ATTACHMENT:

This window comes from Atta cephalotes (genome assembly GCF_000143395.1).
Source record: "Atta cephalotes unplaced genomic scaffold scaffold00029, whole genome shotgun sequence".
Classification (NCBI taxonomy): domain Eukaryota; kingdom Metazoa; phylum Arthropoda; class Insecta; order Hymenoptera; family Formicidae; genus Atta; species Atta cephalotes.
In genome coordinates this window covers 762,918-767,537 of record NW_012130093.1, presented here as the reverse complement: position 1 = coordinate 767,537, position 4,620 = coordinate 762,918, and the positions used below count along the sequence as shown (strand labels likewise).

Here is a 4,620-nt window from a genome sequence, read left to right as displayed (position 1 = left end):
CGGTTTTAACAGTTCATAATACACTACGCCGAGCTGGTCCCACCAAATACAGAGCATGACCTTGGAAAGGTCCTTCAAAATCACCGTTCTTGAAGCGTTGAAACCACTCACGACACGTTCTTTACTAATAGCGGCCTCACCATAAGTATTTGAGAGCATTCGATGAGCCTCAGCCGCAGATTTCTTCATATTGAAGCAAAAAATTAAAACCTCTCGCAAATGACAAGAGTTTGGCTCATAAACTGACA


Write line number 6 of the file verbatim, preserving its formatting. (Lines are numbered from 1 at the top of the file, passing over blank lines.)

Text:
CGGTTTTAACAGTTCATAATACACTACGCCGAGCTGGTCCCACCAAATACAGAGCATGACCTTGGAAAGGTCCTTCAAAATCACCGTTCTTGAAGCGTTGAAACCACTCACGACACGTTCTTTACTAATAGCGGCCTCACCATAAGTATTTGAGAGCATTCGATGAGCCTCAGCCGCAGATTTCTTCATATTGAAGCAAAAAATTAAAACCTCTCGCAAATGACAAGAGTTTGGCTCATAAACTGACA